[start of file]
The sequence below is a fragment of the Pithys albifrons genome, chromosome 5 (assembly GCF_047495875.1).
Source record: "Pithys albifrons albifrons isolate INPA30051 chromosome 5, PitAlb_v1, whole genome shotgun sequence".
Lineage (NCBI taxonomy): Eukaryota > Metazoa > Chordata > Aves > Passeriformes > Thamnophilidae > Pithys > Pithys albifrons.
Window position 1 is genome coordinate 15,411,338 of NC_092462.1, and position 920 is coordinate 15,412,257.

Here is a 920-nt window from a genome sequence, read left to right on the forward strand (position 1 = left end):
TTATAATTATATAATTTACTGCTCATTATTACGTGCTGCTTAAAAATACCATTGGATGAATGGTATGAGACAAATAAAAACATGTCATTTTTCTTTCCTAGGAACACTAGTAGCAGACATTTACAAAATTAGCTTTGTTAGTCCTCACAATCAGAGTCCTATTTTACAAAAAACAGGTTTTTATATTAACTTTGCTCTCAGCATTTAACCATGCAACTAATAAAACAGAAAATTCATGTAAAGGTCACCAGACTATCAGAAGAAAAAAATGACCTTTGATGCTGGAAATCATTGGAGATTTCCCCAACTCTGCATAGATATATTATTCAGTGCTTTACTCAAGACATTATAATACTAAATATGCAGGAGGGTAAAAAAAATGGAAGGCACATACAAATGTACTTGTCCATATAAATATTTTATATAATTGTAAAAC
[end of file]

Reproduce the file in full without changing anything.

The sequence below is a fragment of the Pithys albifrons genome, chromosome 5 (assembly GCF_047495875.1).
Source record: "Pithys albifrons albifrons isolate INPA30051 chromosome 5, PitAlb_v1, whole genome shotgun sequence".
Lineage (NCBI taxonomy): Eukaryota > Metazoa > Chordata > Aves > Passeriformes > Thamnophilidae > Pithys > Pithys albifrons.
Window position 1 is genome coordinate 15,411,338 of NC_092462.1, and position 920 is coordinate 15,412,257.

Here is a 920-nt window from a genome sequence, read left to right on the forward strand (position 1 = left end):
TTATAATTATATAATTTACTGCTCATTATTACGTGCTGCTTAAAAATACCATTGGATGAATGGTATGAGACAAATAAAAACATGTCATTTTTCTTTCCTAGGAACACTAGTAGCAGACATTTACAAAATTAGCTTTGTTAGTCCTCACAATCAGAGTCCTATTTTACAAAAAACAGGTTTTTATATTAACTTTGCTCTCAGCATTTAACCATGCAACTAATAAAACAGAAAATTCATGTAAAGGTCACCAGACTATCAGAAGAAAAAAATGACCTTTGATGCTGGAAATCATTGGAGATTTCCCCAACTCTGCATAGATATATTATTCAGTGCTTTACTCAAGACATTATAATACTAAATATGCAGGAGGGTAAAAAAAATGGAAGGCACATACAAATGTACTTGTCCATATAAATATTTTATATAATTGTAAAAC